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The Dartmouth
June 16, 2024 | Latest Issue
The Dartmouth

Give Students A Vote

In a public forum yesterday, Chairman of the Board of Trustees E. John Rosenwald, discussing the relationship between the Board and the students, said "We are running a store here and you are the customers."

With a yearly tuition of about $25,000, it is indisputable that students are paying for something. But is Rosenwald suggesting that students are valued only for their spending power and not for their capacity to provide input into the College's governing process?

A look at the process by which the Board is determined makes apparent the ideology behind Rosenwald's metaphor.

Alumni are allowed to select seven of the 16 Trustees. Seven others are appointed by the Board itself and two positions are reserved for the College President and the New Hampshire Governor.

Why must students wait until they receive their diplomas to have a say in the Board's composition?

By allowing alumni to select a portion of the Board of Trustees, the College purports to consider valuable the input of those whom Dartmouth has educated -- the people who have experienced Dartmouth and understand first-hand the intricacies of its culture and tradition.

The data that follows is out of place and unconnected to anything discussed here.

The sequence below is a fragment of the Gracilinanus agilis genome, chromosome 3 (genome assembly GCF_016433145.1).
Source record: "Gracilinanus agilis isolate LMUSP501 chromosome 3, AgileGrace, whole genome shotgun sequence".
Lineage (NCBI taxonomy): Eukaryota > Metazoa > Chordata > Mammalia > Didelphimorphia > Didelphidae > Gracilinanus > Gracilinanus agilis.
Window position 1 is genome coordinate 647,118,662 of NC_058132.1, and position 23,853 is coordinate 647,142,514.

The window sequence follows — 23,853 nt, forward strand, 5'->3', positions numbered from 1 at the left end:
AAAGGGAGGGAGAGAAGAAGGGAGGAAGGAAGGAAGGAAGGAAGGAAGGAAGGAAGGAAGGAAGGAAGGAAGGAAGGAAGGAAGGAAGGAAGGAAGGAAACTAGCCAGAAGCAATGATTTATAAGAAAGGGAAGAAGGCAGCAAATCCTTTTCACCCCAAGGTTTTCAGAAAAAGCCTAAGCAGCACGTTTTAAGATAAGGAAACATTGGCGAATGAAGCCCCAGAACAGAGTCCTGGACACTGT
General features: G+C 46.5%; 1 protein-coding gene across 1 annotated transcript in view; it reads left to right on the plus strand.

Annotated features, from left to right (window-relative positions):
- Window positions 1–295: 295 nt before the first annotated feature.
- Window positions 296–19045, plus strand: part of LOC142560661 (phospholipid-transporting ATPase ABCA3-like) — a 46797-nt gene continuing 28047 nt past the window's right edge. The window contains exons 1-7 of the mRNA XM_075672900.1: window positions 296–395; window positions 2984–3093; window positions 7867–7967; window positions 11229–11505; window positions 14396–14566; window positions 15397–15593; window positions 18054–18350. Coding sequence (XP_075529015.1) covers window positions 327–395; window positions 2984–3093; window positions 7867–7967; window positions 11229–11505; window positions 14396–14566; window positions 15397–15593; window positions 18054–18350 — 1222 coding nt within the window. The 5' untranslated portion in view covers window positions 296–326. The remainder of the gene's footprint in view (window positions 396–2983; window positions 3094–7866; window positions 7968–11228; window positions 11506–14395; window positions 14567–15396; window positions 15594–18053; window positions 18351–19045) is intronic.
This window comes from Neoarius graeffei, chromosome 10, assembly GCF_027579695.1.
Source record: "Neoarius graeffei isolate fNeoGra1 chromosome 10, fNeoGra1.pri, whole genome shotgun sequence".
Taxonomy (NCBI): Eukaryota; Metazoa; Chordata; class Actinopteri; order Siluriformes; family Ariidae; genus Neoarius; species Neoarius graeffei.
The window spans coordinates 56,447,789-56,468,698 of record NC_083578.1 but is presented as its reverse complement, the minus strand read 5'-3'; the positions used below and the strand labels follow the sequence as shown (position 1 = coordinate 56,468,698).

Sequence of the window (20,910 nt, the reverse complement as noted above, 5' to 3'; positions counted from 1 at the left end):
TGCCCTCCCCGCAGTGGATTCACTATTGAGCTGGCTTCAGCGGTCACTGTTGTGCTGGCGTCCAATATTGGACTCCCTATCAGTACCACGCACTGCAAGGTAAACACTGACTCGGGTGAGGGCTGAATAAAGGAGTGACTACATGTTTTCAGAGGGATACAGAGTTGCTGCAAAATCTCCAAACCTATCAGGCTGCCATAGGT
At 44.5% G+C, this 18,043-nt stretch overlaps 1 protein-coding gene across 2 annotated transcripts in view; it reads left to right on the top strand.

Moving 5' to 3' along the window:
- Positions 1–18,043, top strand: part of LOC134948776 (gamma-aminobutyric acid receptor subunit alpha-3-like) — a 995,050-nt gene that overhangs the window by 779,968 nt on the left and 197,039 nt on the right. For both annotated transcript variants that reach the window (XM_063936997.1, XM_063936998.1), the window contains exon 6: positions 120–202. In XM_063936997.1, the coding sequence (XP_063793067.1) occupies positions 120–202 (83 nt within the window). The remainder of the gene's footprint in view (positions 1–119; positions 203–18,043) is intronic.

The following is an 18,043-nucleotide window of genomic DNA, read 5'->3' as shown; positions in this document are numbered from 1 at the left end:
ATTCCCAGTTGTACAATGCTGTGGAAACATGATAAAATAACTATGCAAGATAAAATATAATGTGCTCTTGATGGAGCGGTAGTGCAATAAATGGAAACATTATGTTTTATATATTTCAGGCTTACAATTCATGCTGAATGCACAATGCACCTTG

But if the College were truly committed to this principle, it would grant current students this same power. After all, it is the undergraduates who are most directly influenced by the Trustees' decisions and it is the undergraduates who are most in touch with the current issues facing the campus.

Granted, the Trustees are not a representative body and student participation in the election process would not guarantee a greater opportunity to have student voices heard.

But to deny undergraduates the same rights granted to alumni is to deprive them of an equal status in the College community and to underestimate their ability to reasonably consider the long-term interests of the College.

The Board should allow undergraduates to vote jointly with the alumni to decide who runs the store.